29 Factors that encourage successful immigration: Distribution methods:dispersal is at or near ground level vs.aerial dispersaldispersers actively engage in searching,or notdispersers able to orient toward preferredhabitat from some distance,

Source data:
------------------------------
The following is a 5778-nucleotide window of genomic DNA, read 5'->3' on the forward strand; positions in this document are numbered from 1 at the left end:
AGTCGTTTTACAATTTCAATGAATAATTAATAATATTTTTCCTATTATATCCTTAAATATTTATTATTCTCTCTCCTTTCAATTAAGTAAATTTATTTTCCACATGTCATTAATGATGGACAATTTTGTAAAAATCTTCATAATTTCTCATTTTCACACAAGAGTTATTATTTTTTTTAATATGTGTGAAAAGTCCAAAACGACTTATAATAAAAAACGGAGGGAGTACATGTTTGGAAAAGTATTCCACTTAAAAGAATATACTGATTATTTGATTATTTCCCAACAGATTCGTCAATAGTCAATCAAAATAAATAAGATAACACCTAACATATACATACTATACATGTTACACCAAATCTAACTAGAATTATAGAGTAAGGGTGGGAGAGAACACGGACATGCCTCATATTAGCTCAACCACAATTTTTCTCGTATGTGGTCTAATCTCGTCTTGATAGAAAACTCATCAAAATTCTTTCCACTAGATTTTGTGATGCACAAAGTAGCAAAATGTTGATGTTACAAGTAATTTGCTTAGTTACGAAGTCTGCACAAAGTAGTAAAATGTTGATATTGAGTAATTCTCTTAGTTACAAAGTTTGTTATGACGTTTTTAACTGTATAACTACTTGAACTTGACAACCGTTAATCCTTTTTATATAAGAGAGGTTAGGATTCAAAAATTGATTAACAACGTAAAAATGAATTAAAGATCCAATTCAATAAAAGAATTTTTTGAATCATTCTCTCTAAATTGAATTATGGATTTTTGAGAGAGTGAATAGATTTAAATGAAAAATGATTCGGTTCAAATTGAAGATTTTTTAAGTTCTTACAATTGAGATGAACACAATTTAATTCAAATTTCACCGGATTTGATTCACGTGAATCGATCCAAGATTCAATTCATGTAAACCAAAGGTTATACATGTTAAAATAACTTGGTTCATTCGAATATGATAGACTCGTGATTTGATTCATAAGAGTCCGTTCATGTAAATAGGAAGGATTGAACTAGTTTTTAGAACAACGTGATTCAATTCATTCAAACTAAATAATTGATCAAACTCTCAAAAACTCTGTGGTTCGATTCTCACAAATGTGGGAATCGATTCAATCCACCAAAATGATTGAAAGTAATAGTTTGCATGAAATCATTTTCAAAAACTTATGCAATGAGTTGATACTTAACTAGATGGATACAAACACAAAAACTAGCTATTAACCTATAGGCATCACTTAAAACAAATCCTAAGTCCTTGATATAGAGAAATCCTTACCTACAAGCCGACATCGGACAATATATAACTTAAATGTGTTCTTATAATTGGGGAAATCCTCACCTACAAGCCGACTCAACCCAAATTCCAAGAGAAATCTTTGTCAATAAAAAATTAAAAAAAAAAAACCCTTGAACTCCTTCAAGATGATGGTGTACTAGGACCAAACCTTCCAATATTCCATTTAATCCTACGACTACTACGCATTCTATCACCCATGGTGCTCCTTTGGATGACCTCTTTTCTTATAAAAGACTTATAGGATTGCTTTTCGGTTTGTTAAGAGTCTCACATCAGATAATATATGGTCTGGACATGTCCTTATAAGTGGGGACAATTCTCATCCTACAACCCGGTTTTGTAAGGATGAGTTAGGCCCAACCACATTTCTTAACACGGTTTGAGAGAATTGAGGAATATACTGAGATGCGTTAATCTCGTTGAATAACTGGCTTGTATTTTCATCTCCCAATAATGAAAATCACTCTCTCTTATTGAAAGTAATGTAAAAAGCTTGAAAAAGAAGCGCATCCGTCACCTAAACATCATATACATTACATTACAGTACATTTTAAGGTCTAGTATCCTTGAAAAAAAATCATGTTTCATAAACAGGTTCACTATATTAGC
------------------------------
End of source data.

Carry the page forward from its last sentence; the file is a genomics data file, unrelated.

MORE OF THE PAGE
30 Wind dispersing Golden Orb spiders Small animals, such as mites and spiderlings, may disperse by launching themselves into a convective updraft and entering the “aerial plankton” (Richter 1970). The behavior and orientation abilities of aerial plankters descending from the atmosphere is not well understood, although there is evidence that they may be “scrubbed” from the atmosphere by rain (Russell 1999). Aerial plankters with little control over their ultimate destination, such as seeds or fungal spores, would be deposited onto habitat patches in direct proportion to patch area. Those failing to land in a patch might die if the matrix is a hostile environment. For such organisms, we would expect no relationship between patch size and the number of immigrants per unit area. Thus, all else being equal, we would expect no relationship between patch size and populaton density—the “random-sample hypothesis” (e.g., Andrén 1994).Large insects, such as the spruce budworm, may also disperse in the aerial plankton, and may similarly be deposited by weather events such as thunderstorm downdrafts (Greenbank et al. 1980). However, unlike mites and spiderlings, larger insects landing outside a patch are unlikely to die immediately; instead, they would continue searching, some randomly (Fig. 2B). For example, after its daily egg-laying bout, a female cabbage butterfly (Pieris rapae) disperses at an altitude of about 100 m, for a distance of about 450 m, in a random direction. The following day she randomly searches at ground level for host plants. Because of the ground-level search, this dispersal behavior results in a negative relationship between host patch size and density of cabbage butterfly eggs and larvae (Fahrig and Paloheimo 1987); see Fig. 2B. Long-jawed orb-weaving spiders (Tetragnatha elongata) discover woodland patches through random unoriented movement (Gillespie 1987), as in Fig. 2B; all else being equal, we would predict a negative relationship between patch size and population density for this species.Other insects that disperse in the aerial plankton make the final approach to patches low to the ground, orienting toward patches using some interplay of visual and olfactory cues (Prokopy and Owens 1983). Those for which vision dominates, such as the apple maggot fly Rhagoletis pomonella, which is attracted to silhouettes of host trees (Moericke et al. 1975), would find patches in proportion to their linear dimensions, resulting in lower densities in larger patches. Insects that locate their resources primarily by olfaction, such as the cabbage fly (Erioischia brassicae; Hawkes 1974), might be expected to find patches in direct proportion to their area. Density of such species would show no relationship to patch size.